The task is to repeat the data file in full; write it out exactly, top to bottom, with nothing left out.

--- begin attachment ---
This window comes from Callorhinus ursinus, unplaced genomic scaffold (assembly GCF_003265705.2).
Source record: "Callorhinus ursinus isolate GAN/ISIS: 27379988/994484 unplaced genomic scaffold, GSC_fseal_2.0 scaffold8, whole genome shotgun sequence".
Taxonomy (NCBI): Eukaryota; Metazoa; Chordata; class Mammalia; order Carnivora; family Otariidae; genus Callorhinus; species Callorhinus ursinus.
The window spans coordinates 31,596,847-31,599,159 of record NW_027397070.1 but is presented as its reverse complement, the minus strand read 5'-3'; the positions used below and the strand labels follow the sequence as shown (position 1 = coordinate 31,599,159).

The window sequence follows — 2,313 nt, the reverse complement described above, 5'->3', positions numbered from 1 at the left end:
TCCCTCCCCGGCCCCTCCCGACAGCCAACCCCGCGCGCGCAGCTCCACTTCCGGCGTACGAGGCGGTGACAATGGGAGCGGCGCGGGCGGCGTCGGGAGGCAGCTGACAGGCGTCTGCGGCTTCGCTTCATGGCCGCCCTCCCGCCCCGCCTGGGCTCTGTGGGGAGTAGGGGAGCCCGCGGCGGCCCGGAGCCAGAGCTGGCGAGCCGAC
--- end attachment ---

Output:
This window comes from Callorhinus ursinus, unplaced genomic scaffold (assembly GCF_003265705.2).
Source record: "Callorhinus ursinus isolate GAN/ISIS: 27379988/994484 unplaced genomic scaffold, GSC_fseal_2.0 scaffold8, whole genome shotgun sequence".
Taxonomy (NCBI): Eukaryota; Metazoa; Chordata; class Mammalia; order Carnivora; family Otariidae; genus Callorhinus; species Callorhinus ursinus.
The window spans coordinates 31,596,847-31,599,159 of record NW_027397070.1 but is presented as its reverse complement, the minus strand read 5'-3'; the positions used below and the strand labels follow the sequence as shown (position 1 = coordinate 31,599,159).

The window sequence follows — 2,313 nt, the reverse complement described above, 5'->3', positions numbered from 1 at the left end:
TCCCTCCCCGGCCCCTCCCGACAGCCAACCCCGCGCGCGCAGCTCCACTTCCGGCGTACGAGGCGGTGACAATGGGAGCGGCGCGGGCGGCGTCGGGAGGCAGCTGACAGGCGTCTGCGGCTTCGCTTCATGGCCGCCCTCCCGCCCCGCCTGGGCTCTGTGGGGAGTAGGGGAGCCCGCGGCGGCCCGGAGCCAGAGCTGGCGAGCCGAC